IAU Commission 8

Talks for the Commission 8 science meeting @ IAU GA 28

We have been allocated 3 sessions for our business and science sessions. The business meeting will be on Monday, 27 August 18:15 in the NAOC Room A208. The science sessions will be on Wednesday, 29 August 16:00-19:30 in Room 406 of the CNCC.

Note that the venue of the business meeting is not the CNCC, where the rest of the General Assembly is being held. The NAOC is about 15 minutes walk away. A map can be found on the GA information page.

The following are the talks for our scientific meeting. The talk lengths are indicted by N+2 minutes. N minutes are allocated to the talks and 2 minutes for discussion. Please keep to time. Clicking on the title will give you access to the presentation if available.

    Science Sessions

  1. J.H.J. de Bruijne
    ESA/RSSD/SRE-SA
    Gaia is the next astrometry mission of the European Space Agency (ESA), following up on the success of the Hipparcos mission. Gaia's primary science goal is to unravel the kinematical, dynamical, and chemical structure and evolution of the Milky Way. In addition, Gaia's data will touch a wide variety of science topics, e.g., stellar physics, solar-system bodies, fundamental physics, and exo-planets. With a launch in the second half of 2013, the final catalogue is expected in 2021 - the first intermediate data release is envisaged to take place some two years after launch. Gaia will survey the entire sky and repeatedly observe the brightest 1,000 million objects, down to 20th magnitude, during its 5-year lifetime. Parallaxes will be measured with standard errors less than 10 micro-arcsecond (μas) for stars brighter than 12th magnitude, 25 μas for stars at 15th magnitude, and 300 μas at magnitude 20. The properties of the final astrometric catalogue depend, among others, on the adopted scanning law and on the payload-operation and on-ground calibration concepts, in particular the calibration of radiation-induced systematic effects in the data. The importance of these elements is highlighted. In addition, this presentation focuses on expected correlations and systematic errors in the data and on the expected astrometric performance of Gaia in high-density regions on the sky.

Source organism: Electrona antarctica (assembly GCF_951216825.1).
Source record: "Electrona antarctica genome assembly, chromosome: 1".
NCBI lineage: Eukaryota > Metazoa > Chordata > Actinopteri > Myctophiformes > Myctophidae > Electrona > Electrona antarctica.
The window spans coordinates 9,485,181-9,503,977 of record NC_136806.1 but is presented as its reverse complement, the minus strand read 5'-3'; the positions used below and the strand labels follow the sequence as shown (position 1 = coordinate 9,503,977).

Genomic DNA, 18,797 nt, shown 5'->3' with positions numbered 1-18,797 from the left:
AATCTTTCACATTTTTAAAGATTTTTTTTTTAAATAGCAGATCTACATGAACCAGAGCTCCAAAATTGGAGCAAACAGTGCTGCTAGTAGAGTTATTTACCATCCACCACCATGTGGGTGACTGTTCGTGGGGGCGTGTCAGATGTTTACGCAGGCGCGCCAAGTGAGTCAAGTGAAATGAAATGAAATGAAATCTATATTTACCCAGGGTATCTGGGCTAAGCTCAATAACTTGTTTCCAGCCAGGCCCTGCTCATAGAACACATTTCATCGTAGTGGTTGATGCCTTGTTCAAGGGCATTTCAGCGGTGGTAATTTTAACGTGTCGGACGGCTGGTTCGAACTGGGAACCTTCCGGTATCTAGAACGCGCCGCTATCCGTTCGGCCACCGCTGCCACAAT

18+2 minutes

  2. Brian Mason
    USNO
    The resolution of binaries first detected astrometrically has a long history. In the early 19th Century Friedrich Wilhelm Bessel found periodic oscillations in the motions of Sirius and Procyon and reported them in a letter to Humboldt in 1834. The large flux ratio and much smaller mass ratio made these the easiest pairs to detect astrometrically. However, the large magnitude difference made resolution difficult and it was not until Alvan Clark and sons built two of their large refractors that this was accomplished. Sirius B was seen by Alvan G. Clark at the end of January 1862 testing the Dearborn 18.5" instrument and Procyon B was first seen by John Schaeberle in 1896 with the Lick 36" telescope. While pairs of this extreme flux ratio will continue to be a problem for resolution, the situation has improved markedly with smaller flux ratios being detected astrometrically with improvements to accuracy and precision of wide-angle astrometry. Also, new techniques and enhanced resolution capability for narrow-angle astrometry has allowed these pairs to be more easily resolved. The complimentary nature of these disparate techniques is exemplified with the new relative solutions of the astrometric binaries kappa For and HIP 42916 recently presented (Hartkopf et al. AJ 143, 42; 2012). A single resolution of a binary with an astrometric orbit allows for the determination of the relative orbit by scaling the a_phot to a" appropriately. If the Delta-m and parallax is known individual masses will also be forthcoming. Solutions of binaries of these type are presented.
    13+2 minutes

  3. Naoteru Gouda
    National Astronomical Observatory of Japan
    I will talk about the following present status of JASMINE projects:
    JASMINE is an abbreviation of Japan Astrometry Satellite Mission for Infrared Exploration. Three satellites are planned as a series of JASMINE projects, as a step-by-step approach, to overcome technical issues and promote scientific results. These are Nano-JASMINE, Small-JASMINE and (medium-sized) JASMINE.